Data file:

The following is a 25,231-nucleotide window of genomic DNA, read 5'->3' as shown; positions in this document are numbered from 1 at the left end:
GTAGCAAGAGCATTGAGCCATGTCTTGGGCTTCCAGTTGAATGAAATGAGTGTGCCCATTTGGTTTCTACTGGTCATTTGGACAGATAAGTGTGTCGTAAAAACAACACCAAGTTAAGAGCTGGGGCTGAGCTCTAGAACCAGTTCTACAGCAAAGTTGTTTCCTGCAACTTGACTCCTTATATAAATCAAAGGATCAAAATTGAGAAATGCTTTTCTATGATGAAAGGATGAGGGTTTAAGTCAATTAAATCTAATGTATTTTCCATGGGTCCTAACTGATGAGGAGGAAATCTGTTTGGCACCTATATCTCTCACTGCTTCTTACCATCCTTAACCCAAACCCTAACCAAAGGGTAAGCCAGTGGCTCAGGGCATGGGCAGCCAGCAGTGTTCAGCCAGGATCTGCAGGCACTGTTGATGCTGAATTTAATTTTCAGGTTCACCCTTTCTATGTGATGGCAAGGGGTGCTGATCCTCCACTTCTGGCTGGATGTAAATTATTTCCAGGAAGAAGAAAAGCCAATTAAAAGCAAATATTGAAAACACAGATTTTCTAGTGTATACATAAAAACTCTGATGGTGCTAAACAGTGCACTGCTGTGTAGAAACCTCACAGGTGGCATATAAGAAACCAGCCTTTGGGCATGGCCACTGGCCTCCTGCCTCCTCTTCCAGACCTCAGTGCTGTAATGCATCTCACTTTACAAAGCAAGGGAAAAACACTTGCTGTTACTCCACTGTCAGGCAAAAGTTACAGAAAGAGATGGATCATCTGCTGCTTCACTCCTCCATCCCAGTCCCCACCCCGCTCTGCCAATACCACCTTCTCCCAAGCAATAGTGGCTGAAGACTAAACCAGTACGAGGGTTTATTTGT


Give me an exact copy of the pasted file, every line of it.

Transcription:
The following is a 25,231-nucleotide window of genomic DNA, read 5'->3' as shown; positions in this document are numbered from 1 at the left end:
GTAGCAAGAGCATTGAGCCATGTCTTGGGCTTCCAGTTGAATGAAATGAGTGTGCCCATTTGGTTTCTACTGGTCATTTGGACAGATAAGTGTGTCGTAAAAACAACACCAAGTTAAGAGCTGGGGCTGAGCTCTAGAACCAGTTCTACAGCAAAGTTGTTTCCTGCAACTTGACTCCTTATATAAATCAAAGGATCAAAATTGAGAAATGCTTTTCTATGATGAAAGGATGAGGGTTTAAGTCAATTAAATCTAATGTATTTTCCATGGGTCCTAACTGATGAGGAGGAAATCTGTTTGGCACCTATATCTCTCACTGCTTCTTACCATCCTTAACCCAAACCCTAACCAAAGGGTAAGCCAGTGGCTCAGGGCATGGGCAGCCAGCAGTGTTCAGCCAGGATCTGCAGGCACTGTTGATGCTGAATTTAATTTTCAGGTTCACCCTTTCTATGTGATGGCAAGGGGTGCTGATCCTCCACTTCTGGCTGGATGTAAATTATTTCCAGGAAGAAGAAAAGCCAATTAAAAGCAAATATTGAAAACACAGATTTTCTAGTGTATACATAAAAACTCTGATGGTGCTAAACAGTGCACTGCTGTGTAGAAACCTCACAGGTGGCATATAAGAAACCAGCCTTTGGGCATGGCCACTGGCCTCCTGCCTCCTCTTCCAGACCTCAGTGCTGTAATGCATCTCACTTTACAAAGCAAGGGAAAAACACTTGCTGTTACTCCACTGTCAGGCAAAAGTTACAGAAAGAGATGGATCATCTGCTGCTTCACTCCTCCATCCCAGTCCCCACCCCGCTCTGCCAATACCACCTTCTCCCAAGCAATAGTGGCTGAAGACTAAACCAGTACGAGGGTTTATTTGT